‘I finish cricket, have two days’ rest, then switch to rugby’: Precious Marange on her Zimbabwe caps | Global development


    Representing your country in one sport is quite an achievement. Doing so in two is exceptional. Precious Marange plays both cricket and rugby for Zimbabwe’s women’s teams – while holding down a full-time job, being a mother and supporting her wider family.

    Marange, 39, is one of the older players in the Eagles women’s cricket team and a role model for a new generation of Zimbabwean sportswomen. At Sunrise Sports Club, about three miles west of central Harare, her voice can be heard bellowing instructions to players bowling under the watchful eye of their coach.

    The match begins with Marange thrown into the bowling attack; rapturous applause reverberates around the pitch. She claims her first wicket, giving the Eagles an edge over the visiting Mountaineers.

    “I’m one of the senior players here and it is encouraging to see youngsters rise through the ranks,” Marange says. “My passion is to see them grow into international cricketers like myself.”

    Precious Marange raises hands above her head as three other players congratulate her
    Precious Marange celebrates as the Zimbabwe women’s national cricket team, the Lady Chevrons, beat Ireland in a one-day match in Harare in 2018. Photograph: Zimbabwe Cricket

    Over the past decade, there has been a steady rise in the popularity of women’s cricket in Zimbabwe, and Marange – a single mother – has inspired many others to take up the sport.

    She was working as a housemaid when she first saw a game of cricket on her employers’ television. When they went out, she would switch it on to watch matches as she worked. “It was 2004, and the television set was still black and white, but it was all cricket,” she says.

    A few weeks later, she was walking past Takashinga cricket club in Harare, where women’s cricket had just been introduced. One of the first black cricket clubs, Takashinga is where most of Zimbabwe’s leading players have emerged from.

    Marange doesn’t know what gave her the courage to go in and tell the coaches she wanted to play, but she did. They soon discovered she had a talent.

    “I was still working as a maid in Highfield,” she says. “I used to sneak out for practice. This continued until I got my first break in 2006 to travel with the team to Botswana and an African qualifier the same year.

    “I remember walking for more than 10km with my friend Modester [Mupachikwa] to the training ground. The love I have for the game fuelled my drive.”

    In 2008, Marange boarded her first flight to South Africa for a match against Pakistan. “My coach told me to be an all-rounder to increase my chances of being selected.”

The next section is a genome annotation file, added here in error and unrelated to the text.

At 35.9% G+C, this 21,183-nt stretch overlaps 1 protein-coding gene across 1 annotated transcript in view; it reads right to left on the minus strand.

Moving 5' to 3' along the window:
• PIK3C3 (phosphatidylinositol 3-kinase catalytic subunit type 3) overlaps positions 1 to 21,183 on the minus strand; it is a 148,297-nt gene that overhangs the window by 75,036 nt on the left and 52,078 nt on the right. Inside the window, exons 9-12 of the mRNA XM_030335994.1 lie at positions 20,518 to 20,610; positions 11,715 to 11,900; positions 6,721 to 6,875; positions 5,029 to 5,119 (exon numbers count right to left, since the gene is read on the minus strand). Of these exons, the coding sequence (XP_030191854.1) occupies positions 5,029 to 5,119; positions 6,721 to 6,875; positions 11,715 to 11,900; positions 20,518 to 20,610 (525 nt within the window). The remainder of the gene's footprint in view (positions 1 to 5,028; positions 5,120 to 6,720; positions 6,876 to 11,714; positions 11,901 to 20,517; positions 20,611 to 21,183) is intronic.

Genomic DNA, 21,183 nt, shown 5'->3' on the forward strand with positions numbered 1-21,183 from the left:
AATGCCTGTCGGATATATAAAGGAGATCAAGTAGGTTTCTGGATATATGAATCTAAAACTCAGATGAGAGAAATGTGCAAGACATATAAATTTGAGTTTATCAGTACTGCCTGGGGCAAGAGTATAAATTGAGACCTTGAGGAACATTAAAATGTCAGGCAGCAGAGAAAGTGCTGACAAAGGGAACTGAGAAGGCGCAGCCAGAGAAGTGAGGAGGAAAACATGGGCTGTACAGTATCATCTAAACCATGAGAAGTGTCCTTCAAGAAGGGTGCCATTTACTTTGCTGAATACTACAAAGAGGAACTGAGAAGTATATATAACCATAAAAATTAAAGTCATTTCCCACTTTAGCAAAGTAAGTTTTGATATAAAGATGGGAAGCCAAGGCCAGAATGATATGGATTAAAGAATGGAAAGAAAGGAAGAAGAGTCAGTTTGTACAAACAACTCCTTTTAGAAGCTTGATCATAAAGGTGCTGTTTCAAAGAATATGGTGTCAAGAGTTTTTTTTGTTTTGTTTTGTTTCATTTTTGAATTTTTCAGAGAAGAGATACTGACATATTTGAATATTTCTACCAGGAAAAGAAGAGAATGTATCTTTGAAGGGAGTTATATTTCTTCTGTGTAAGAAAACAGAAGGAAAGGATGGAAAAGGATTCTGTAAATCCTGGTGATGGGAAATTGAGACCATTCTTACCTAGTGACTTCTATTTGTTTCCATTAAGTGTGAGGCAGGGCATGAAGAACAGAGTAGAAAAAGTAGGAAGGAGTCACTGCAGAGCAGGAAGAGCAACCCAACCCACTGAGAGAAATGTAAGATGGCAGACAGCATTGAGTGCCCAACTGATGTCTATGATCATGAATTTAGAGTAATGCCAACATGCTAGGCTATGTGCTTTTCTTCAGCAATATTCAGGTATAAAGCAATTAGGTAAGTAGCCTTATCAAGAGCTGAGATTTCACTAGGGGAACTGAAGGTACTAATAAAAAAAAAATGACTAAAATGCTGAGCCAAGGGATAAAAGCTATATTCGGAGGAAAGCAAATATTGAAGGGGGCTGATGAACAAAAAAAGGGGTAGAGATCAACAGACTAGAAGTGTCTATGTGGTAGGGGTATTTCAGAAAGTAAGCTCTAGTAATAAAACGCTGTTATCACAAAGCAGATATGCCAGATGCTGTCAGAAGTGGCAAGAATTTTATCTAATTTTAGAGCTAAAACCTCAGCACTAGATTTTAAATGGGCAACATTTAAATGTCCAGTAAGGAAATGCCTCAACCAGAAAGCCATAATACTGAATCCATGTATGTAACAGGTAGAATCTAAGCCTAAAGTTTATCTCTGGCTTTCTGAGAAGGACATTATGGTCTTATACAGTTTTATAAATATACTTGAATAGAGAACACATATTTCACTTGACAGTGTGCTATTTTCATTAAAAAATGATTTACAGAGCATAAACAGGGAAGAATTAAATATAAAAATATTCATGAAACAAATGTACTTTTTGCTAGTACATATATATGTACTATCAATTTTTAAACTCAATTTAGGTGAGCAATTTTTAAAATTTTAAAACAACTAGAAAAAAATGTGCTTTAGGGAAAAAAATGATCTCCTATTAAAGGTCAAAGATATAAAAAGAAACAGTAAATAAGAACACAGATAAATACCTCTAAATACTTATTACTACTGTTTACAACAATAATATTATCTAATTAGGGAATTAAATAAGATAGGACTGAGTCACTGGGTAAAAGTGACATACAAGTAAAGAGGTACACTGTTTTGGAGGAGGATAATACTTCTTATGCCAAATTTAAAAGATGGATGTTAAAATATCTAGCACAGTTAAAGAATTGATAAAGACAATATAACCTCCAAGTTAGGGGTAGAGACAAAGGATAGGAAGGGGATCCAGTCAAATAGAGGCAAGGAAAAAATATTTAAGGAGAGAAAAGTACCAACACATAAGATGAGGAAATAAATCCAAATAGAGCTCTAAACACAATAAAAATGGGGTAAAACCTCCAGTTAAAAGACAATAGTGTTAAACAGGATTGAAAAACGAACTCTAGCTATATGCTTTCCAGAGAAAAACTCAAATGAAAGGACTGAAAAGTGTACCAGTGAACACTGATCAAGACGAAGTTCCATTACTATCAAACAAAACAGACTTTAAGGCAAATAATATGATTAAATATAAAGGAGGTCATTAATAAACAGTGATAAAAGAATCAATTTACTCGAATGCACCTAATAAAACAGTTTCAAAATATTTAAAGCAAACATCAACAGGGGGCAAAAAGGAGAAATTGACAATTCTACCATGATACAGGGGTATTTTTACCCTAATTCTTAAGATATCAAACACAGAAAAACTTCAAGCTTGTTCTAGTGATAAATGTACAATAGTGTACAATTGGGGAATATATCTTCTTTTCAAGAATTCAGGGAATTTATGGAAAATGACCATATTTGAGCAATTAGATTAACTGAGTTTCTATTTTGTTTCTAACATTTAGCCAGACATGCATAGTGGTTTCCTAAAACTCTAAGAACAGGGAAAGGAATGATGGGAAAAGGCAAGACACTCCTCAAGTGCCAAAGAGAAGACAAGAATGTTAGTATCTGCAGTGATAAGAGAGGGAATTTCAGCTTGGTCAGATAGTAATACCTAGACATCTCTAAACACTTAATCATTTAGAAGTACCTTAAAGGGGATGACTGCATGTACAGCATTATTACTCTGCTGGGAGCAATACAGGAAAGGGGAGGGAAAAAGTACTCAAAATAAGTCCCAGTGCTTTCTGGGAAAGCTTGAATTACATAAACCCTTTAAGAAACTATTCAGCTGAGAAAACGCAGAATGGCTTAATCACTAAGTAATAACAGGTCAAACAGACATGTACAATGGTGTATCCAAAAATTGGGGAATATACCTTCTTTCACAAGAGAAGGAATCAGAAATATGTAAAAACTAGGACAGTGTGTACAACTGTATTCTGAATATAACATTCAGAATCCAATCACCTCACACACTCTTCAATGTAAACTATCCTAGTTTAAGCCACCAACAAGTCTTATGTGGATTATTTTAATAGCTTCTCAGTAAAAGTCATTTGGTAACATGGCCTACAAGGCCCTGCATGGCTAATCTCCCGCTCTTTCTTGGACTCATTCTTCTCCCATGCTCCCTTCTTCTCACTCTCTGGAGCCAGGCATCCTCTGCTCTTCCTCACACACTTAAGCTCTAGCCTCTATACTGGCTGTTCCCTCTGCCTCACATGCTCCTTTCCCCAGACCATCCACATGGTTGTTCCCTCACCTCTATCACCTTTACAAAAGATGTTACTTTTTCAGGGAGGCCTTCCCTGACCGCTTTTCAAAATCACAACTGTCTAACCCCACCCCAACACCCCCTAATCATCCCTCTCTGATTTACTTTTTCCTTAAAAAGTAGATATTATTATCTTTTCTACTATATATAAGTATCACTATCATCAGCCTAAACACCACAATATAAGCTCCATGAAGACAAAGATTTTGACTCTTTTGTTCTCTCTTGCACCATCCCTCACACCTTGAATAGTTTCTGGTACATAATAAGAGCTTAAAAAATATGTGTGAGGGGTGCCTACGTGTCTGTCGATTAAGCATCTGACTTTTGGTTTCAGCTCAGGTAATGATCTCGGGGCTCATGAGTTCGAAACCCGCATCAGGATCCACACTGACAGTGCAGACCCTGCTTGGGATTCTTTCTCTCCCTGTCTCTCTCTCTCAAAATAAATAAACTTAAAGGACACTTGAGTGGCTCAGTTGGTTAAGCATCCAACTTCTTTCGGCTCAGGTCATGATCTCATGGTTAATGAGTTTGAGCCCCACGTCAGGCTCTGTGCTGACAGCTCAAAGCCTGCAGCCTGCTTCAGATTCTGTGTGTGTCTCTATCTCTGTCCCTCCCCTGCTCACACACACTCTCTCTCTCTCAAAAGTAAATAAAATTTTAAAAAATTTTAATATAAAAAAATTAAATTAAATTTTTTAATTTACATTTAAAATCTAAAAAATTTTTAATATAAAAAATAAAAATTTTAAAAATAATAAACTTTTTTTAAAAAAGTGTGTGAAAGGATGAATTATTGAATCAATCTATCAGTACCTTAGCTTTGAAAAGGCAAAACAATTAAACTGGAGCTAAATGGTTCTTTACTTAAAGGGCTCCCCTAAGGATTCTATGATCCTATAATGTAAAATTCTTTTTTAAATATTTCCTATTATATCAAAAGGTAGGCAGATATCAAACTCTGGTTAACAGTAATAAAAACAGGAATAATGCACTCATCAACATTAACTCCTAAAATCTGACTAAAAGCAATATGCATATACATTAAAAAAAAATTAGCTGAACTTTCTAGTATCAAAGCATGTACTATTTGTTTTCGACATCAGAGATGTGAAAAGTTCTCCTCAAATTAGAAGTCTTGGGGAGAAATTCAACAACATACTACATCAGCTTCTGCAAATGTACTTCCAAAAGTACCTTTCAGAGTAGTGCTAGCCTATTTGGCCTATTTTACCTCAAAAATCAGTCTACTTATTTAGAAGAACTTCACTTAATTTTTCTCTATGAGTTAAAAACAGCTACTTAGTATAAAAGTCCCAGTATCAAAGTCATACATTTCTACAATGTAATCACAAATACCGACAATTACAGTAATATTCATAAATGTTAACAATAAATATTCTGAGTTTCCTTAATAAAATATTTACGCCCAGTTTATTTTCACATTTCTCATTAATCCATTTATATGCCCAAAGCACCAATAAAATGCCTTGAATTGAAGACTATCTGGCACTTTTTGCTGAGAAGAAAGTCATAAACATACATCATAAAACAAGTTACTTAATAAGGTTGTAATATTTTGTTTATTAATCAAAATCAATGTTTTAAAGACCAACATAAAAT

Lineup of 12 captains, all in rugby kit. Two central players hold rugby balls
    Precious Marange (fourth from left) with other national team captains at the Rugby Africa Women’s Sevens 2019 tournament in Monastir, Tunisia. Photograph: APO Group/Getty Images

    It was a teammate, Yvonne Rainsford, who played for Zimbabwe, who suggested Marange might want to try rugby. She says: “Yvonne encouraged me to try the sport because of my physical fitness, and I made the national team for a regional tournament instantly. Ever since, I have been playing sevens and 15s rugby.”

    Schedules can be demanding but Marange says: “Camps do not clash normally. When I finish cricket camp, I just need two days’ rest before joining the rugby camp. I feel proud to be able to represent my country at the highest level.”

    However, despite being signed to the national teams, she doesn’t earn enough to support her son, mother and extended family and has a day job at a steel manufacturing company. “I played for 10 years for nothing,” she says. “I just wanted to be the best I could be in the sport.

    “As you know, money is never enough. I always need more to be able to take care of my big family. My boss is a former rugby player, so she understands when I have games. She encourages me to go and play. I can even go for a month away from work, but whenever I come back, I work hard.”

    Zimbabwean women’s cricket coach Gary Brent discusses tactics.
    Zimbabwean women’s cricket coach Gary Brent discusses tactics. Photograph: Nyasha Chingono

    Zimbabwean women’s cricket is now producing several players for overseas teams, says the national team’s new coach, Gary Brent. “I’m impressed with the standard,” he adds. “There is nothing stopping us. What we need is to get the talent out of the players on the big stage.”

    Marange wants to be known not just as a sportswoman but as a pioneer who helped nurture young talent. “I still have more playing days, but when I retire, I’d like to work as a fitness trainer. My desire is to inspire young players to become better. I want the youngsters to see a role model in me.”

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